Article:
Meanwhile, back in the bond market. Yes, the stock market has been the place for “action” recently. First a massive decline in short order followed immediately by a stunning advance. But many investors also look to the bond market in order to achieve their long-term goals. So, let’s try to put things in perspective a bit.
The Main Points
*Point A: Rates will likely work their way higher over time
There has historically been a roughly 60-year cycle in interest rates (See Figure 1). If this holds to form, odds are the next 30 years will not look anything like the last 30 years in the bond market, i.e., rates will likely work their way higher over time.
Figure 1 – 60-year cycle in rates suggest higher yields in years ahead (Source: mcoscillator.com)
*Point B: Investors should be wary of buying and holding long-term bonds
Figure 1 does not mean that rates will rise in a straight-line advance. But again, odds are that rates will rise over time, so as a result, investors should be wary of buying and holding long-term bonds (as they stand to get hurt the most if rates rise). That being said, in the short-term anything can happen, and long-term bonds may still be useful to shorter-term traders, BUT…
…Short to intermediate term bond funds are better now for investors than long-term bonds (if rates rise over time investors in short/intermediate term bonds can reinvest more quickly at higher rates, while long-term bond holders just lose principal).
*Point C: It appears to be too soon to declare a confirmed “Bond Bear Market!!!”
Bond yields looked in 2018 like they were staging a major upside breakout – and then reversed back to the downside. So – Point A above not withstanding – it appears to be too soon to declare confirmed “Bond Bear Market!!!”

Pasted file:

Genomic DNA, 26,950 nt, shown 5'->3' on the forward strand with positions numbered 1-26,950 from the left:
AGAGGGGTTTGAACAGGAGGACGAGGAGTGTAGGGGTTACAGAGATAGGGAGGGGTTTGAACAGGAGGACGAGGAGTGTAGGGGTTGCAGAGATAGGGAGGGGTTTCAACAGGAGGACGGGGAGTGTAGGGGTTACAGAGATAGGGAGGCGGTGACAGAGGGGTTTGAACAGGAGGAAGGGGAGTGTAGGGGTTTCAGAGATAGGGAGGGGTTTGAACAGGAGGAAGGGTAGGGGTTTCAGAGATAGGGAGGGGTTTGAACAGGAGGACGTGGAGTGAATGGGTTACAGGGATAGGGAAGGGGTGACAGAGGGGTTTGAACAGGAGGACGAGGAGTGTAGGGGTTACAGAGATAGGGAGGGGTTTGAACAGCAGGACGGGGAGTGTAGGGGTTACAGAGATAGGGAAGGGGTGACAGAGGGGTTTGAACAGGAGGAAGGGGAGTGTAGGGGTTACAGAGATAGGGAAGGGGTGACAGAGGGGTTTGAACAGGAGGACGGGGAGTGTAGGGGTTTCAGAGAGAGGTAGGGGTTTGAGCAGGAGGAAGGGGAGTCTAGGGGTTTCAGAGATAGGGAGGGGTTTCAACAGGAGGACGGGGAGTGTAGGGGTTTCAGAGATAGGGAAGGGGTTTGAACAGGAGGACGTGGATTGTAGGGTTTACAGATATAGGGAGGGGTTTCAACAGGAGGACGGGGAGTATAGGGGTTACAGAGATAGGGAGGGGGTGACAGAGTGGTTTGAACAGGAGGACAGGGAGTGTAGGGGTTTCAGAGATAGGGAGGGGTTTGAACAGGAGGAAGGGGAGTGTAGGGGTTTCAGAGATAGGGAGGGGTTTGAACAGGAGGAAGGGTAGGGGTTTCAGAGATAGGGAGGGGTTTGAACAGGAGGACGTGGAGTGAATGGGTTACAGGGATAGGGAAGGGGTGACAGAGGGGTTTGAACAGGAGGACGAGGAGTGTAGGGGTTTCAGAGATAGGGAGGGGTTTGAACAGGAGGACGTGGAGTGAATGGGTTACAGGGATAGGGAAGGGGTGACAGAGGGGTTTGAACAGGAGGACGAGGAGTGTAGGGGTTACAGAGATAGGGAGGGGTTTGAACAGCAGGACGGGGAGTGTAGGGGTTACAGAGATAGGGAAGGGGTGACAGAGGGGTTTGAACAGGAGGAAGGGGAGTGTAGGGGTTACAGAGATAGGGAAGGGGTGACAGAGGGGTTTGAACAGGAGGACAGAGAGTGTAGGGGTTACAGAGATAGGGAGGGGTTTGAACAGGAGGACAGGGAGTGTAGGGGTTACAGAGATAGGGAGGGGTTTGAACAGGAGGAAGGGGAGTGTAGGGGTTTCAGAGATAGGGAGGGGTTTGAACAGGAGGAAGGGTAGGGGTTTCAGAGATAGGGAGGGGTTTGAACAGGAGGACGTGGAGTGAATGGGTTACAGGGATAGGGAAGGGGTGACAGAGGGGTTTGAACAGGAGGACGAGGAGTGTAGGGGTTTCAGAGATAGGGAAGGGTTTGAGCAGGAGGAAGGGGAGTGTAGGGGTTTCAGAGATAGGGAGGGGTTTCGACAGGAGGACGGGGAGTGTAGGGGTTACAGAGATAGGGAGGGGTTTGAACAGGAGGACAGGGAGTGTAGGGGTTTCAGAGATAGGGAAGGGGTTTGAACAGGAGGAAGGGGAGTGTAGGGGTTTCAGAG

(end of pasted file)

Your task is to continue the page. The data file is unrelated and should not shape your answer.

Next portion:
Figure 3 – 10-year treasury yield “breakout fake out” (Source: AIQ TradingExpert)
Figure 4 – 30-year treasury yield tested 120-month moving average, then failed (Source: AIQ TradingExpert)
*Point D: Corporate bonds as a whole carry more risk than in years past
The risk associated with corporate bonds as an asset class are higher than in the past due to A) a higher rate of debt, and B) a large segment of the corporate bond market is now in the BBB or BBB- rating category. If they drop one grade they are no longer considered “investment grade” and many institutional holders will have no choice but to sell those bonds en masse. Which raises the age-old question, “too whom?”
On the brighter side, two bond market models that I follow are presently bullish. More about these in Part II.
Disclaimer: The data presented herein were obtained from various third-party sources. While I believe the data to be reliable, no representation is made as to, and no responsibility, warranty or liability is accepted for the accuracy or completeness of such information. The information, opinions and ideas expressed herein are for informational and educational purposes only and do not constitute and should not be construed as investment advice, an advertisement or offering of investment advisory services, or an offer to sell or a solicitation to buy any security.